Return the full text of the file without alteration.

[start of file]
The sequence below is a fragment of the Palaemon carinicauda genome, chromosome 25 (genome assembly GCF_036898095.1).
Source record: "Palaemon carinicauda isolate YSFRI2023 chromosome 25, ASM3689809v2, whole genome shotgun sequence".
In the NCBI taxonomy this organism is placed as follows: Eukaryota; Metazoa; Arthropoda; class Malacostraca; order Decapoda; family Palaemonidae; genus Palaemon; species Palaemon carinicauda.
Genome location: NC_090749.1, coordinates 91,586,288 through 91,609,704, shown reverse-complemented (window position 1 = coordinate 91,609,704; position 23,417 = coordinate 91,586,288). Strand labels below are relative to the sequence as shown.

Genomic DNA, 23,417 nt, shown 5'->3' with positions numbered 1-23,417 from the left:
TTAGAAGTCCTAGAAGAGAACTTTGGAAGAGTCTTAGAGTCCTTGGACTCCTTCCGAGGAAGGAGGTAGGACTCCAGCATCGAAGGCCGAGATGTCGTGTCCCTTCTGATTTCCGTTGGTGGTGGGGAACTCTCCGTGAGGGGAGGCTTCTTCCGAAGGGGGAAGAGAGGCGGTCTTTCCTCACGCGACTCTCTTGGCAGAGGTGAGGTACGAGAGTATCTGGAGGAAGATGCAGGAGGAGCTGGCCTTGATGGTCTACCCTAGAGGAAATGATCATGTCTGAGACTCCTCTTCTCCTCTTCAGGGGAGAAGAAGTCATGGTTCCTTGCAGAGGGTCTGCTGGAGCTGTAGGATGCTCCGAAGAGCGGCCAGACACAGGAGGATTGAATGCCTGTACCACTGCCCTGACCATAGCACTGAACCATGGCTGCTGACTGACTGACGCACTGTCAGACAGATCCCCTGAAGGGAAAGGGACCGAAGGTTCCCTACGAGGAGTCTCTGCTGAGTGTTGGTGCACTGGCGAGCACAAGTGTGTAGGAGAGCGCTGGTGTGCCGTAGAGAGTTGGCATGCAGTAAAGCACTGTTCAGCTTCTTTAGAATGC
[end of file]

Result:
The sequence below is a fragment of the Palaemon carinicauda genome, chromosome 25 (genome assembly GCF_036898095.1).
Source record: "Palaemon carinicauda isolate YSFRI2023 chromosome 25, ASM3689809v2, whole genome shotgun sequence".
In the NCBI taxonomy this organism is placed as follows: Eukaryota; Metazoa; Arthropoda; class Malacostraca; order Decapoda; family Palaemonidae; genus Palaemon; species Palaemon carinicauda.
Genome location: NC_090749.1, coordinates 91,586,288 through 91,609,704, shown reverse-complemented (window position 1 = coordinate 91,609,704; position 23,417 = coordinate 91,586,288). Strand labels below are relative to the sequence as shown.

Genomic DNA, 23,417 nt, shown 5'->3' with positions numbered 1-23,417 from the left:
TTAGAAGTCCTAGAAGAGAACTTTGGAAGAGTCTTAGAGTCCTTGGACTCCTTCCGAGGAAGGAGGTAGGACTCCAGCATCGAAGGCCGAGATGTCGTGTCCCTTCTGATTTCCGTTGGTGGTGGGGAACTCTCCGTGAGGGGAGGCTTCTTCCGAAGGGGGAAGAGAGGCGGTCTTTCCTCACGCGACTCTCTTGGCAGAGGTGAGGTACGAGAGTATCTGGAGGAAGATGCAGGAGGAGCTGGCCTTGATGGTCTACCCTAGAGGAAATGATCATGTCTGAGACTCCTCTTCTCCTCTTCAGGGGAGAAGAAGTCATGGTTCCTTGCAGAGGGTCTGCTGGAGCTGTAGGATGCTCCGAAGAGCGGCCAGACACAGGAGGATTGAATGCCTGTACCACTGCCCTGACCATAGCACTGAACCATGGCTGCTGACTGACTGACGCACTGTCAGACAGATCCCCTGAAGGGAAAGGGACCGAAGGTTCCCTACGAGGAGTCTCTGCTGAGTGTTGGTGCACTGGCGAGCACAAGTGTGTAGGAGAGCGCTGGTGTGCCGTAGAGAGTTGGCATGCAGTAAAGCACTGTTCAGCTTCTTTAGAATGC